How Does a Thread Mesh Network Work & What Are Its Advantages?

Mesh networking is critical to the smart home, and it's partly why Thread is the network of choice for Matter.

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Matter over Thread is a mesh network, which means that Thread sensors and devices can connect directly to each other to form their own resilient network. The network may resemble a web, with multiple paths possible to reach each node. This is different to your home Wi-Fi, where all the devices need to connect to your Wi-Fi router. You can't just add another Wi-Fi router and expect it to work or extend the range. But with Thread, you can. 

But it’s not quite that simple, as not all Thread devices can help to create the Thread mesh network; some can only join and take advantage of it, without participating in return. 

Minimal vs Full Thread Device, and Router vs End Device

Thread networks are resilient because they can connect to each other, but not every device offers this “Full Thread” functionality. Thread sensors and devices are categorised as either a Minimal Thread Device, or a Full Thread Device

A Full Thread Device is permanently powered on, and its radio cannot be turned off. It can, therefore, act as a full node in the Thread mesh network, forwarding packets of data to any devices connected to it (but it won’t necessarily do this). 

A Minimal Thread Device, on the other hand, can only join a Thread network but not participate in forwarding packets around. The Aqara P2 Motion and Light sensor is a Minimal Thread Device, which runs on Thread, but won't help to expand your network coverage.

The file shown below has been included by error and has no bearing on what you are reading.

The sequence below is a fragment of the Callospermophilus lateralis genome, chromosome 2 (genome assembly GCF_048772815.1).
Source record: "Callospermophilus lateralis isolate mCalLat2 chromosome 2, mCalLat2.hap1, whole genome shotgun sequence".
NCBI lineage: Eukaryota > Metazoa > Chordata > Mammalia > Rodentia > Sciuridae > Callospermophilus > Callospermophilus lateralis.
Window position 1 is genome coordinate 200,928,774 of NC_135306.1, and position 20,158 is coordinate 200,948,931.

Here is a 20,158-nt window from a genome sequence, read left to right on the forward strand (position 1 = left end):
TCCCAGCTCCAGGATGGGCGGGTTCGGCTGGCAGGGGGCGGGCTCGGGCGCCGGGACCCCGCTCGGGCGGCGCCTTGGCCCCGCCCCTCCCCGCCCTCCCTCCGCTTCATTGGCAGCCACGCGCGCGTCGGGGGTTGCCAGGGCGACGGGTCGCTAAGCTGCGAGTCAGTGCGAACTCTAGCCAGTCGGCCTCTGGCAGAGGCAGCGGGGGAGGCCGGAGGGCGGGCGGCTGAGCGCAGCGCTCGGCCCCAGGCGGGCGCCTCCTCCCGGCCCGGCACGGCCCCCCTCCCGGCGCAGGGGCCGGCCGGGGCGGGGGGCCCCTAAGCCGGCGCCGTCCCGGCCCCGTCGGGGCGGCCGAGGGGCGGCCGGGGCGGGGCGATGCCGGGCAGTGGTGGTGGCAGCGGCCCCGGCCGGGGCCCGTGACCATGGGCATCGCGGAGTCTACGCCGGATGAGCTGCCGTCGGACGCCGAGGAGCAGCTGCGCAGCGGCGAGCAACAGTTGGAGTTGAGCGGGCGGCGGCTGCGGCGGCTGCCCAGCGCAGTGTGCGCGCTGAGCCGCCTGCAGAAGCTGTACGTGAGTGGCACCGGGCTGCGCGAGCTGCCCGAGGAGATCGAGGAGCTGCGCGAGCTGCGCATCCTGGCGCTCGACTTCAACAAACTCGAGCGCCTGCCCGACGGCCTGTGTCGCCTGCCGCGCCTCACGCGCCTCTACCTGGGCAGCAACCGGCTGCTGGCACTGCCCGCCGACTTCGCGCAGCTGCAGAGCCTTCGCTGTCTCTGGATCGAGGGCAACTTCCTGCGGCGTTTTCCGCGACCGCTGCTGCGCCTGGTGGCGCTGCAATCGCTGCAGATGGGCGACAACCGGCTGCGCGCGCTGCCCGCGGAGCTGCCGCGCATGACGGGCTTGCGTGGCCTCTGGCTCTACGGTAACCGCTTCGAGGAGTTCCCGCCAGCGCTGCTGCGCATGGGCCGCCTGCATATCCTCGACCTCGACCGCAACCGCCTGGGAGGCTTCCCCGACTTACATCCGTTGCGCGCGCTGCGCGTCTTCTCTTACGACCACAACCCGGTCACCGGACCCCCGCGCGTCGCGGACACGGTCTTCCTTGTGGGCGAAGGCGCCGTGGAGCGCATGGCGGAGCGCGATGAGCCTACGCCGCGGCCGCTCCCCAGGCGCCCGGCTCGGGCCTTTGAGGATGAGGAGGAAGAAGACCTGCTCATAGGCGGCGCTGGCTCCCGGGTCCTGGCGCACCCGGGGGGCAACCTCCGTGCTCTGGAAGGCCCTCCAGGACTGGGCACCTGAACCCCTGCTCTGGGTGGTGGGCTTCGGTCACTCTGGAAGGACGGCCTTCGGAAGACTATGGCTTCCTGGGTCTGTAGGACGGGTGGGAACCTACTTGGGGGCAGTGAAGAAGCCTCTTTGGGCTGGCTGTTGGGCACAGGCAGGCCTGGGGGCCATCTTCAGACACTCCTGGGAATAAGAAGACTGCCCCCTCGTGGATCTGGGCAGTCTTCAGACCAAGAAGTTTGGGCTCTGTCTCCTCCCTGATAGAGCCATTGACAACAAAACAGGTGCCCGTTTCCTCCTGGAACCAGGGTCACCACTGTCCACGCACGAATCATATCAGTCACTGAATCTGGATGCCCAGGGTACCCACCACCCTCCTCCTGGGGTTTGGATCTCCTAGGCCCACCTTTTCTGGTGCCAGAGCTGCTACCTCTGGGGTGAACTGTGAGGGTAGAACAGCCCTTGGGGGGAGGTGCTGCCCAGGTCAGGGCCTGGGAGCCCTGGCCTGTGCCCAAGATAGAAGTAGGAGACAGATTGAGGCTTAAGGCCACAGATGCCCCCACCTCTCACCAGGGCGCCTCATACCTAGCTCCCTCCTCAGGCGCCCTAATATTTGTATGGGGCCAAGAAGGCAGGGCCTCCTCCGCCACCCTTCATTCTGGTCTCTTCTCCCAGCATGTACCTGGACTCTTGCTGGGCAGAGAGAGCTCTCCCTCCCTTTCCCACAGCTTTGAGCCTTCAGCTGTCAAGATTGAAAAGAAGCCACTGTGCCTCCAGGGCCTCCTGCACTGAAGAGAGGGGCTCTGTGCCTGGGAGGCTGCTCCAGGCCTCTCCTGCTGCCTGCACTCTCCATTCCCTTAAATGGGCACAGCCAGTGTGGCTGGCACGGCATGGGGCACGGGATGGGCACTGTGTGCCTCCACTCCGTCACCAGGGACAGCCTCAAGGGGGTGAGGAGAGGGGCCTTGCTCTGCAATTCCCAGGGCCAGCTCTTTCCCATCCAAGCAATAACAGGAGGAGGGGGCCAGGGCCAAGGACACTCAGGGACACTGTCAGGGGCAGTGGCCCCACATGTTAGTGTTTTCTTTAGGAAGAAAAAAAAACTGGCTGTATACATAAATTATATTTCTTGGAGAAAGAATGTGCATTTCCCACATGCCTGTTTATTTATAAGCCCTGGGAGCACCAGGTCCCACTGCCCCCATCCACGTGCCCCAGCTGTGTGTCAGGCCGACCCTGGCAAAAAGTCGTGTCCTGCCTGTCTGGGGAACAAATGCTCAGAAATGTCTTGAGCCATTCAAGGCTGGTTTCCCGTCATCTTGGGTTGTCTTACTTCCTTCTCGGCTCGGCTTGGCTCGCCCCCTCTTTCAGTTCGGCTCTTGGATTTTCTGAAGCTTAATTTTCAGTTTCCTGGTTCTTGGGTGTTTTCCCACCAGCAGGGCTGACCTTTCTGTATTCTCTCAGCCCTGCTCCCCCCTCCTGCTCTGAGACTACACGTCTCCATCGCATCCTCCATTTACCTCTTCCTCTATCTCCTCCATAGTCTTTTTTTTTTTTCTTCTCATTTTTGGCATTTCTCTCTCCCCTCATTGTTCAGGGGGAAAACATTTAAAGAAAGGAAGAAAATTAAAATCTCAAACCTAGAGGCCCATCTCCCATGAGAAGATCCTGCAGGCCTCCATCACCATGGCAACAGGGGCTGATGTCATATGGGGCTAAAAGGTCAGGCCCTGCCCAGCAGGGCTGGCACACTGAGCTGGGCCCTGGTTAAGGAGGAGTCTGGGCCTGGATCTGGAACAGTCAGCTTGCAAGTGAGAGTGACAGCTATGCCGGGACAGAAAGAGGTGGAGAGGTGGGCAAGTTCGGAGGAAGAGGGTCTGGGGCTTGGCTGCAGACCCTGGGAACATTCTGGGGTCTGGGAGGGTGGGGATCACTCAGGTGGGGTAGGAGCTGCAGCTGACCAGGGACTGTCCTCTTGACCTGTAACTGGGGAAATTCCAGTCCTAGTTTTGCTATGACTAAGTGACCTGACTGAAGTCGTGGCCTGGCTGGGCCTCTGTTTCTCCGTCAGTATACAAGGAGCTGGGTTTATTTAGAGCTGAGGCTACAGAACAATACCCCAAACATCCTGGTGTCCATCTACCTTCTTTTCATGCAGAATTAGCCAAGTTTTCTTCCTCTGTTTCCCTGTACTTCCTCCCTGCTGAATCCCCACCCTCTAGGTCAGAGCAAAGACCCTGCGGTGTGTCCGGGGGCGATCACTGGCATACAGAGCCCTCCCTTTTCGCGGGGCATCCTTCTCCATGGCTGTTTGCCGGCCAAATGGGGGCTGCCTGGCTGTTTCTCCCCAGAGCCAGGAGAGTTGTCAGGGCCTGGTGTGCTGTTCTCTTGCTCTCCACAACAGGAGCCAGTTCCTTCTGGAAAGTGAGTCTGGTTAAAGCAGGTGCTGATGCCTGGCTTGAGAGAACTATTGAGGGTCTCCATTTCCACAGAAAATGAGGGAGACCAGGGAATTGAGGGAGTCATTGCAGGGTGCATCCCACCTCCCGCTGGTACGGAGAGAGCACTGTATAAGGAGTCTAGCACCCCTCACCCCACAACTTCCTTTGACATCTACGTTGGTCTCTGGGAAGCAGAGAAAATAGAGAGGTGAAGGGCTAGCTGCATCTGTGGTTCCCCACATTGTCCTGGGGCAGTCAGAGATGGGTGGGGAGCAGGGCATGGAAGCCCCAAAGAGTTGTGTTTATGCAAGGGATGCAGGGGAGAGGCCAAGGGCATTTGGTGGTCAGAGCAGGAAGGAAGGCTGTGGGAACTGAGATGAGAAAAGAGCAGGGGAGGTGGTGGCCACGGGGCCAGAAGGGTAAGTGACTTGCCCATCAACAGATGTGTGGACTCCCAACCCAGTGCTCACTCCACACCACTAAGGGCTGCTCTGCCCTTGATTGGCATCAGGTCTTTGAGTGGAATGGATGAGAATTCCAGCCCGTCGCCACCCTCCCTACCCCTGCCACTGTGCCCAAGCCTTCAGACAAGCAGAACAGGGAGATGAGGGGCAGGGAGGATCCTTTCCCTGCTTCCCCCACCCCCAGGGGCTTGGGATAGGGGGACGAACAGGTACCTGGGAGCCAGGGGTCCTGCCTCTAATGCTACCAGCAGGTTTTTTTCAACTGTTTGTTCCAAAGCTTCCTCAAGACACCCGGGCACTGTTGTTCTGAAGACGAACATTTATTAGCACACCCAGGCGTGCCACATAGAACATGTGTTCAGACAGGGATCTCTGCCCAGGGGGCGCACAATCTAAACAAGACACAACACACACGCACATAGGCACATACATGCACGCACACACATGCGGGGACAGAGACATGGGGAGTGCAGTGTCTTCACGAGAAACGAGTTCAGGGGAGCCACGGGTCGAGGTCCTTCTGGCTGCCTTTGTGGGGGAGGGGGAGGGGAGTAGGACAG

Aqara p2 motion sensor package

Generally, mains-powered Matter over Thread devices will be Full Thread, while battered-powered sensors will be Minimal Thread Devices in order to conserve battery power. They’ll only wake up to send messages or poll for messages intended for themselves. 

Another way to categorise Thread devices is either a Router, or End Device. These are broadly the same as a Full or Minimal Thread Device, but with some small differences. 

Thread mesh network diagram

A Router is a Full Thread Device (but not all Full Thread Devices will take on the role of Router). Some Full Thread Devices can take on the Router role if needed but may not be enabled for whatever reason; others cannot be used as a Router but are still classified as a Full Thread Device because their radio stays on. If a device that can be a Router has no child devices connected to it, it becomes an End Device. When a child attempts to join, it can be promoted to Router role again. 

A Minimal Thread Device can only operate as an End Device. It doesn’t forward any data packets, doesn’t listen out for the “All Routers” messages, and only sends its own messages to its parent. If the parent goes offline, it will automatically find a new parent. 

Device offline in thread network rerouting

In addition to Routers and End Devices, you might also come across the term Thread Border Router, and Thread Leader. A Thread Border Router is the physical connector between the Thread mesh network and your home Wi-Fi or Ethernet. A Thread Leader is elected to make decisions for the Thread Network, such as storing the routing information and a list of all devices. If the Leader Router goes down, a new one can be dynamically elected. 

What Are The Benefits of Mesh Networking for Thread?

It's Self-Healing 

As a general rule, mesh networks are self-healing. That means if one routing node fails, neighboring nodes will continue to work by routing around the failure; automatically adjusting the route to find the best path possible.